Monday, October 24, 2016

Playing BINGO with the Universe: Astronomers Aim to Unravel the Mysteries of Dark Energy

Diagram representing the accelerated expansion of the universe due to dark energy. Image credit: Ann Feild (STScI)

Now you might wonder, how exactly playing bingo could help astronomers uncover the mysteries of elusive dark matter? Well, instead of playing this game literally, an international team of researchers, has proposed a project named BINGO (Baryon acoustic oscillations In Neutral Gas Observations) to build a special purpose radio telescope that could provide crucial insight on the real nature of dark energy. So, does this mean we could be hearing astronomers shouting out loud: “Bingo!” or rather “BINGO!”, when solving another astronomical conundrum?

The BINGO project is currently in the conceptual phase. Under this program, researchers from Brazil, Saudi Arabia, Switzerland, United Kingdom and Uruguay, propose to construct a radio telescope to map redshifted neutral hydrogen emission. The project is perceived by the scientific community as a novel and cost-effective way to map the large-scale redshifted hydrogen using the intensity mapping technique.

BINGO would allow astronomers to conduct independent measurements of the so-called Baryon Acoustic Oscillations (BAOs) at radio wavelengths, what could provide new insights on cosmological parameters, such as the equation-of-state of dark energy. BAOs are regular, periodic fluctuations in the density of the visible matter of the universe. They are used as a standard ruler measuring the expansion of the universe as a function of redshift and so, what allows to constrain the properties of dark energy.

Thus, while there is a real multitude of various bingo sites around the web, and you can simply choose the one that is most suitable for you, by just visiting the website:, BINGO would be the first "game" where dark energy’s secrets are at stake.

The instrument for the BINGO project, that will be probably constructed in Uruguay, will be a 40-meter transit telescope with an offset focus. Operating in the frequency range between 960 to 1260 MHz, its focal plane will contain 50 dual polarization feeds, in order to reach the required sky coverage. The total cost of building the telescope is estimated to be $4 million.

Astronomers decided to play this $4-million bingo game because we still don’t know much about dark energy that contributes to about 68 percent of the total energy in the observable universe. It is a hypothetical form of energy that permeates all of space and tends to increase the rate of expansion of the universe. Although dark energy is thought to be very homogeneous, not very dense and is not known to interact through any of the fundamental forces other than gravity, its real nature still remains a matter of speculation for the scientists. BINGO could change that, making precise cosmological measurements a reality in not so distant future.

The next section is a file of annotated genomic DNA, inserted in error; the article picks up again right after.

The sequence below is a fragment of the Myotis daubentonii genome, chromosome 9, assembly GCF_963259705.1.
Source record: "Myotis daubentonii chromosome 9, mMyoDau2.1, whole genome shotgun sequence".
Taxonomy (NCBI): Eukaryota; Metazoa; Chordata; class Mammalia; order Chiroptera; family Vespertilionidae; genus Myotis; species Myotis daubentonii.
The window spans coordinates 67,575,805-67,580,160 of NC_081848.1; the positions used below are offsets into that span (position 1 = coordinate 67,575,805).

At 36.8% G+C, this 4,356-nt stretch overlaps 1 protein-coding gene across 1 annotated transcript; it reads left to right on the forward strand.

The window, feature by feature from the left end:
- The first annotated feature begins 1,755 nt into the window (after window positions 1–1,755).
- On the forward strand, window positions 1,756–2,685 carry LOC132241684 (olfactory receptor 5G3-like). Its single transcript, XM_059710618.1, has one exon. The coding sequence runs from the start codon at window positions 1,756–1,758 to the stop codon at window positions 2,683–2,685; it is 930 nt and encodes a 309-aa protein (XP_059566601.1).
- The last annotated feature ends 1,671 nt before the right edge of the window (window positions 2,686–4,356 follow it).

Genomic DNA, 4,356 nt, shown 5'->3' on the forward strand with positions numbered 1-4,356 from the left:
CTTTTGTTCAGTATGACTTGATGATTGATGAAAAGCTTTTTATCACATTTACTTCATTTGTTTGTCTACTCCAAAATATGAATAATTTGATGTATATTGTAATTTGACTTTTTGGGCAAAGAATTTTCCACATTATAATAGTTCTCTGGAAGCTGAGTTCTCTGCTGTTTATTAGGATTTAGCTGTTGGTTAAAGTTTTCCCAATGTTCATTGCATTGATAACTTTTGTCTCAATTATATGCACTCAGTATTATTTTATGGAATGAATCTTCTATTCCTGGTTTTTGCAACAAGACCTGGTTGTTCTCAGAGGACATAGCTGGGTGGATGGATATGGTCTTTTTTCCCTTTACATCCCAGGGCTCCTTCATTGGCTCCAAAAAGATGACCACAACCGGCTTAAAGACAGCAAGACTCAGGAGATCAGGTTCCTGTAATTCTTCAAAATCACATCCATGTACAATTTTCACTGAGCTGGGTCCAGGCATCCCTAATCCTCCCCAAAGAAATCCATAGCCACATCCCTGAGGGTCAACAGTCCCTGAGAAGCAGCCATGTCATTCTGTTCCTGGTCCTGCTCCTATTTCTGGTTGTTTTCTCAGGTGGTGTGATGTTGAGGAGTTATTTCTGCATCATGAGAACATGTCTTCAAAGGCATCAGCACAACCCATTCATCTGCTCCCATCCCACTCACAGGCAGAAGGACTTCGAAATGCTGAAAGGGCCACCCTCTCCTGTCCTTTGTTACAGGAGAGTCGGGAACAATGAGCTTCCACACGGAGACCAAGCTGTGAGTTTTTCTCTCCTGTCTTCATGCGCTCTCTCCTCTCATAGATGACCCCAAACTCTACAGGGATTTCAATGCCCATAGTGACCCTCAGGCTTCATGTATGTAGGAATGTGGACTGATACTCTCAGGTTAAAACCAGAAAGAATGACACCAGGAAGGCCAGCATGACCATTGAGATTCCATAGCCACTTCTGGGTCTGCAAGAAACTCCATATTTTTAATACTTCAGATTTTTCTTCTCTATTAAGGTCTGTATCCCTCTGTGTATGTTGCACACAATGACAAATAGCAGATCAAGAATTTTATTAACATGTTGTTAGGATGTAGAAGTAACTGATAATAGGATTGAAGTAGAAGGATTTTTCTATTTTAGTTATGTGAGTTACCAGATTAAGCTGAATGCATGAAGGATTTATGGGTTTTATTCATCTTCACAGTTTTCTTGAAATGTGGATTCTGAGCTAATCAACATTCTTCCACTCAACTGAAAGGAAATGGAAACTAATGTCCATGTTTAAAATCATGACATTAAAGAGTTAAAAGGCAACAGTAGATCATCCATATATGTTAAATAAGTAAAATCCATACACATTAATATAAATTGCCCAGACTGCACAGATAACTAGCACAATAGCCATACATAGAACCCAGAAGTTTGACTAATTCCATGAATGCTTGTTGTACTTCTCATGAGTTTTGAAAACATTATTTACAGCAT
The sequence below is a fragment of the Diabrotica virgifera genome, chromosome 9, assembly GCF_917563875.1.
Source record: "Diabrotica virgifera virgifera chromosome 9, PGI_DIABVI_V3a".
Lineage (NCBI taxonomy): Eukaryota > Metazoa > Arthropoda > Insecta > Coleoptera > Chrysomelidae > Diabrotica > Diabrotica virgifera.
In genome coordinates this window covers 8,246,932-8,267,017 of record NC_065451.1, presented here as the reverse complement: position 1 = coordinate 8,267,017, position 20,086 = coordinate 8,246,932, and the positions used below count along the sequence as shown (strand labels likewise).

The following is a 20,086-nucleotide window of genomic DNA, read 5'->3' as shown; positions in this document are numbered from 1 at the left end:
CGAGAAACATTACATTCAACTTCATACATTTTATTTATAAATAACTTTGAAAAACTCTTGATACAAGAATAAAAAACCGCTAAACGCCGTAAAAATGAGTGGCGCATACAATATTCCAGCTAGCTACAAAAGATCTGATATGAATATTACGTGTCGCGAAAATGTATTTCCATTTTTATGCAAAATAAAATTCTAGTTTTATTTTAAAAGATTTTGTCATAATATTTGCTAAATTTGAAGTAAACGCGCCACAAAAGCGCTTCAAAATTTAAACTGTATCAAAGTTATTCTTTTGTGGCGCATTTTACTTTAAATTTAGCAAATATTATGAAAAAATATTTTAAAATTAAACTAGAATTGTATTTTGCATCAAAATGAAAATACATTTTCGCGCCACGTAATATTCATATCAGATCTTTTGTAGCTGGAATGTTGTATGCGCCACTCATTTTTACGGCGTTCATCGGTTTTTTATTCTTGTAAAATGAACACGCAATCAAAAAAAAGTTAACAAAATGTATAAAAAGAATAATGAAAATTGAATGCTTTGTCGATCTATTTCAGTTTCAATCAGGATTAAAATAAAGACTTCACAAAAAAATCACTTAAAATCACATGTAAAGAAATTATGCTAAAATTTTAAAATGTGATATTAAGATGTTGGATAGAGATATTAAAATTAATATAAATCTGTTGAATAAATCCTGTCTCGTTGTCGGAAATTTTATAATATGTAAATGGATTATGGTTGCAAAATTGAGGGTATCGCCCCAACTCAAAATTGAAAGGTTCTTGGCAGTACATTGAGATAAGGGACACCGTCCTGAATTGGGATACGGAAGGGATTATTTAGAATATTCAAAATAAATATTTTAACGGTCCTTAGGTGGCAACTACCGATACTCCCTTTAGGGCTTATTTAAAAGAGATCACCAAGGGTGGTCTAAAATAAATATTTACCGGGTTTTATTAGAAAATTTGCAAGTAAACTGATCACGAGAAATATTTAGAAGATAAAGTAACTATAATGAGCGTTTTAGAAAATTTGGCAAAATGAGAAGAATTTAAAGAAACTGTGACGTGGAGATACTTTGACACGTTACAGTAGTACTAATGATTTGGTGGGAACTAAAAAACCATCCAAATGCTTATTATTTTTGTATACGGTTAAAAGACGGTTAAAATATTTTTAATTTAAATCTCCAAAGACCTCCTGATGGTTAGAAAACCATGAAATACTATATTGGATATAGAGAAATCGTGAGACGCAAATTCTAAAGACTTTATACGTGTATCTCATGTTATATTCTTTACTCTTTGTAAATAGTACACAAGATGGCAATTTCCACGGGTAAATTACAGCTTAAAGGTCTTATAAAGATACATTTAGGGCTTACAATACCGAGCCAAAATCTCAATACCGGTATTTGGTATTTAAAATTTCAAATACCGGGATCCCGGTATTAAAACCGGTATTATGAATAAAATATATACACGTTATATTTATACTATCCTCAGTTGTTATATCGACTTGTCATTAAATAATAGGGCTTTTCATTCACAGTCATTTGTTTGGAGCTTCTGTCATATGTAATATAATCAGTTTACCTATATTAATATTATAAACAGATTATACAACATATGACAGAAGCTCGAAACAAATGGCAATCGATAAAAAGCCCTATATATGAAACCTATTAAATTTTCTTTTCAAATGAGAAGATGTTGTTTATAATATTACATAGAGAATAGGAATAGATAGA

1 comment:

  1. Dark matter and dark energy, space and time do not exist. However, there has to be something: “Nothing” in our world corresponds to “something” that belongs to an “epistemologically different world”.

    On this topic see on Amazon: “DARK MATTER AND DARK ENERGY, SPACE AND TIME, AND OTHER PSEUDO-NOTIONS IN COSMOLOGY” by Gabriel Vacariu (Author), Mihai Vacariu (Author) (also my 5 books free (in English) at my webpage Dark matter and dark energy. Two notions that have troubled cosmologists for a long time. Why? Because they don’t have a “satisfactory” definition, and nobody can identify the “matter” or “forces” that govern them. Currently, we can only deduce the existence of these two notions from the strange movement of the galaxies and the manner they move away from one another, with increasing speed. However, these are not the only mysteries that cosmology cannot yet explain. What happened before the Big Bang? Is the universe still expanding (cosmic inflation)? What is the relation between the theory of relativity and the laws of quantum mechanics? What if the answers to all these questions were far more accessible than researchers thought? What if the real “culprit” for their absence was in fact the framework used by cosmologists, a framework that involves the existence of space and time?